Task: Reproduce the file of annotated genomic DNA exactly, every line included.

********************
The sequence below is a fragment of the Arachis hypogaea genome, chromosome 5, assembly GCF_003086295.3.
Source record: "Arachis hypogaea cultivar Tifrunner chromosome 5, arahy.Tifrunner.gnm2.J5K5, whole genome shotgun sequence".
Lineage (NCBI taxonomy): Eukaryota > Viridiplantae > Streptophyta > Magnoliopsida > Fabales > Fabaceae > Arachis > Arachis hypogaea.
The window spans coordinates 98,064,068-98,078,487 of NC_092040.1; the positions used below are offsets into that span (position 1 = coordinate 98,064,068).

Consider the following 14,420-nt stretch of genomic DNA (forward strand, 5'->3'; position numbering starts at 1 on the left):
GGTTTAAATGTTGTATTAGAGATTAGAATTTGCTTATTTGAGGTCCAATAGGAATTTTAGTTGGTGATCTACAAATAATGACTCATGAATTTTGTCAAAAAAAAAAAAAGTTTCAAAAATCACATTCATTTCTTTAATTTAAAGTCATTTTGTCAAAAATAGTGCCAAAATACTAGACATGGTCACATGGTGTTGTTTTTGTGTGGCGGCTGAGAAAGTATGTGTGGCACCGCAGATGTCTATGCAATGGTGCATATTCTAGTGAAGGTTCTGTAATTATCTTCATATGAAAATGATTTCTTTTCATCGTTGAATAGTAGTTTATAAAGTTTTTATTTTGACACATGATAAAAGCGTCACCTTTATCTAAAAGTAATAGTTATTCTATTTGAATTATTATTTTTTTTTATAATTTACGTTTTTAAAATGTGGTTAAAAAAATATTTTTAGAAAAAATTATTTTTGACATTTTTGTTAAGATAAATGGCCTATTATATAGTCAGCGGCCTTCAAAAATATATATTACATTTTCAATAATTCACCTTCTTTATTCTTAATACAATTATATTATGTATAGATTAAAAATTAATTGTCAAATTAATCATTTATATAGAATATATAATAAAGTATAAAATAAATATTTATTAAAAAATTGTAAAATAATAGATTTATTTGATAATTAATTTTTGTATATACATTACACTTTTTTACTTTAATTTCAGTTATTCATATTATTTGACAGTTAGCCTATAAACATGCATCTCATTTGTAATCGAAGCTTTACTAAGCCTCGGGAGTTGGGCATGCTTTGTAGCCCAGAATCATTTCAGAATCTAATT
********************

The sequence below is a fragment of the Arachis hypogaea genome, chromosome 5, assembly GCF_003086295.3.
Source record: "Arachis hypogaea cultivar Tifrunner chromosome 5, arahy.Tifrunner.gnm2.J5K5, whole genome shotgun sequence".
Lineage (NCBI taxonomy): Eukaryota > Viridiplantae > Streptophyta > Magnoliopsida > Fabales > Fabaceae > Arachis > Arachis hypogaea.
The window spans coordinates 98,064,068-98,078,487 of NC_092040.1; the positions used below are offsets into that span (position 1 = coordinate 98,064,068).

Consider the following 14,420-nt stretch of genomic DNA (forward strand, 5'->3'; position numbering starts at 1 on the left):
GGTTTAAATGTTGTATTAGAGATTAGAATTTGCTTATTTGAGGTCCAATAGGAATTTTAGTTGGTGATCTACAAATAATGACTCATGAATTTTGTCAAAAAAAAAAAAAGTTTCAAAAATCACATTCATTTCTTTAATTTAAAGTCATTTTGTCAAAAATAGTGCCAAAATACTAGACATGGTCACATGGTGTTGTTTTTGTGTGGCGGCTGAGAAAGTATGTGTGGCACCGCAGATGTCTATGCAATGGTGCATATTCTAGTGAAGGTTCTGTAATTATCTTCATATGAAAATGATTTCTTTTCATCGTTGAATAGTAGTTTATAAAGTTTTTATTTTGACACATGATAAAAGCGTCACCTTTATCTAAAAGTAATAGTTATTCTATTTGAATTATTATTTTTTTTTATAATTTACGTTTTTAAAATGTGGTTAAAAAAATATTTTTAGAAAAAATTATTTTTGACATTTTTGTTAAGATAAATGGCCTATTATATAGTCAGCGGCCTTCAAAAATATATATTACATTTTCAATAATTCACCTTCTTTATTCTTAATACAATTATATTATGTATAGATTAAAAATTAATTGTCAAATTAATCATTTATATAGAATATATAATAAAGTATAAAATAAATATTTATTAAAAAATTGTAAAATAATAGATTTATTTGATAATTAATTTTTGTATATACATTACACTTTTTTACTTTAATTTCAGTTATTCATATTATTTGACAGTTAGCCTATAAACATGCATCTCATTTGTAATCGAAGCTTTACTAAGCCTCGGGAGTTGGGCATGCTTTGTAGCCCAGAATCATTTCAGAATCTAATT